Joining the herd: testing a new kind of social media


A recreation of the Herd Social logo.

Katrina Sanville, Arts Editor

Between Instagram, TikTok, Twitter, Snapchat and dozens of other social media platforms, the market can seem a bit saturated to the common user. And as each app updates to match with its competitors, this could not be closer to the truth. However, what if there was a new social media platform, free from the mental stress of likes, followers and views, and as an added bonus offered the constantly online Gen Z a way to make friends based on similar interests?
As it has come to be pretty well-known, social media as most of society uses it—especially the younger generations—can be fairly toxic. For many young people, much of our self worth comes from numbers on a screen—likes, followers, views, etc.—rather than our true worth. There have been dozens of studies and articles showing the negative impact of social media on the brains of humans, as explained by McLean Hospital:
“Social media has a reinforcing nature. Using it activates the brain’s reward center by releasing dopamine, a ‘feel-good chemical’ linked to pleasurable activities such as sex, food and social interaction. The platforms are designed to be addictive and are associated with anxiety, depression and even physical ailments” (1).
While TikTok, Instagram, Snapchat and Twitter are fun, mental health should come first. That’s where Herd has come in.
Herd Social is a new social media app that was released globally on the Apple App Store on Dec. 19, after almost an entire year of the founders sharing their progress on TikTok for potential users to see. The app focuses on keeping social media intentionally casual and lighthearted without the toxic atmosphere of other apps, as well as focusing on connecting with real people rather than scrolling mindlessly and blindly consuming content.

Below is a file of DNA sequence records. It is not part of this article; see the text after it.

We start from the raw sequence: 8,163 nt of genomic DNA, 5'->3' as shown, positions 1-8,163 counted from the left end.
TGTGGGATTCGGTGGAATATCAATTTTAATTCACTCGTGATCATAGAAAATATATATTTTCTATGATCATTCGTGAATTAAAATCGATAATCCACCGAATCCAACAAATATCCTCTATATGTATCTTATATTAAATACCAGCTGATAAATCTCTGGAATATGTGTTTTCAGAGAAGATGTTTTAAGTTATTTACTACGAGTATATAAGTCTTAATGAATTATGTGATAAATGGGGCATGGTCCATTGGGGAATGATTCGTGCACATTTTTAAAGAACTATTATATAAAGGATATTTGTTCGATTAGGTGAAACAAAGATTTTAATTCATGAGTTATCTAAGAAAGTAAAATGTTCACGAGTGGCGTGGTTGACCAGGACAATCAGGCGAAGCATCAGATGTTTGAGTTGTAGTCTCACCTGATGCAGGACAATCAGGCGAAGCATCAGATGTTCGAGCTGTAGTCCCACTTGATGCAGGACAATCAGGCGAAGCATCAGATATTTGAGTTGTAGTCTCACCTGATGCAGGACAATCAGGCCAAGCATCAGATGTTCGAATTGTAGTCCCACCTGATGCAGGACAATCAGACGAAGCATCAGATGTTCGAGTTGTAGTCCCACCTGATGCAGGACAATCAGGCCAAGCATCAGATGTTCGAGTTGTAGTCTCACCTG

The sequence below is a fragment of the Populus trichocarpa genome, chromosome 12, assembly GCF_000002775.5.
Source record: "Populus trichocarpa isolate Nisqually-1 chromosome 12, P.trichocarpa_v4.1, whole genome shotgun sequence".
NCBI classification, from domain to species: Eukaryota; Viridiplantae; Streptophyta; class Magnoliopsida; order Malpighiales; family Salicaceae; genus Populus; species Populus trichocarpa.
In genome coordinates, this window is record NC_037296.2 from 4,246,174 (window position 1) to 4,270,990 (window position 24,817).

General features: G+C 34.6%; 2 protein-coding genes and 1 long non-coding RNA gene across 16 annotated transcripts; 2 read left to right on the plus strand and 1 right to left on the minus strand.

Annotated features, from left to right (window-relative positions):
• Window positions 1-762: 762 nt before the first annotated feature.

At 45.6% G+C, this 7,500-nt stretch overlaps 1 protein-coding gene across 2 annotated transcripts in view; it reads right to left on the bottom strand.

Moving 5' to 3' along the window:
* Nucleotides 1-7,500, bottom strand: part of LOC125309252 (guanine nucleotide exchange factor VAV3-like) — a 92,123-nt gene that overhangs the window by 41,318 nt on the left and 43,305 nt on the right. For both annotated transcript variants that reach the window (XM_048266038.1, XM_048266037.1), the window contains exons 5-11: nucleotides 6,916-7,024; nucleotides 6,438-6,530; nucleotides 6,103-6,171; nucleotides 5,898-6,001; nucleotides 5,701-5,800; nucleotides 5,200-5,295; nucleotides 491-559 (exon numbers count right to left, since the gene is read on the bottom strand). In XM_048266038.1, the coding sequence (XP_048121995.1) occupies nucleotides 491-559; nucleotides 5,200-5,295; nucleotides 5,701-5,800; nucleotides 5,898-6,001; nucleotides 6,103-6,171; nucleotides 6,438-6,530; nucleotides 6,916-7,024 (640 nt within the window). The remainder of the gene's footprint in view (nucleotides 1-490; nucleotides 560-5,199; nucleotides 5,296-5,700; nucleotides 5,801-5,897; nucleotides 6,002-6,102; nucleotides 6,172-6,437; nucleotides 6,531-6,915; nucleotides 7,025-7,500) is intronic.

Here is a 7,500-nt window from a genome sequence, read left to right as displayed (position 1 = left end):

Upon signing up, every user picks a username and then picks 15 interests to help cultivate their herds. These herds are specific interests and subsections to help form friendships and create bonds by means of a group chat with others on the app who have similar interests. Each Sunday, the group chat—known on the app as a “herd”—disappears to make way for a new one, unless the user decides to save the herd and keep the conversation going.
In addition to creating herd chats, the interests also help to cultivate a like-free, follow-free feed. Each week a user is given three of their interests that their feed is based off of, which again resets on Sundays, and a corresponding feed of users with similar interests and photos they’ve uploaded. Posts can be similar to Instagram in which the user simply posts a photo with a caption, or they can choose to respond to a question from the Herd staff and choose a corresponding photo, and the response will become the caption. Users can also message each other privately based on individual posts, as well as save posts to a private collection.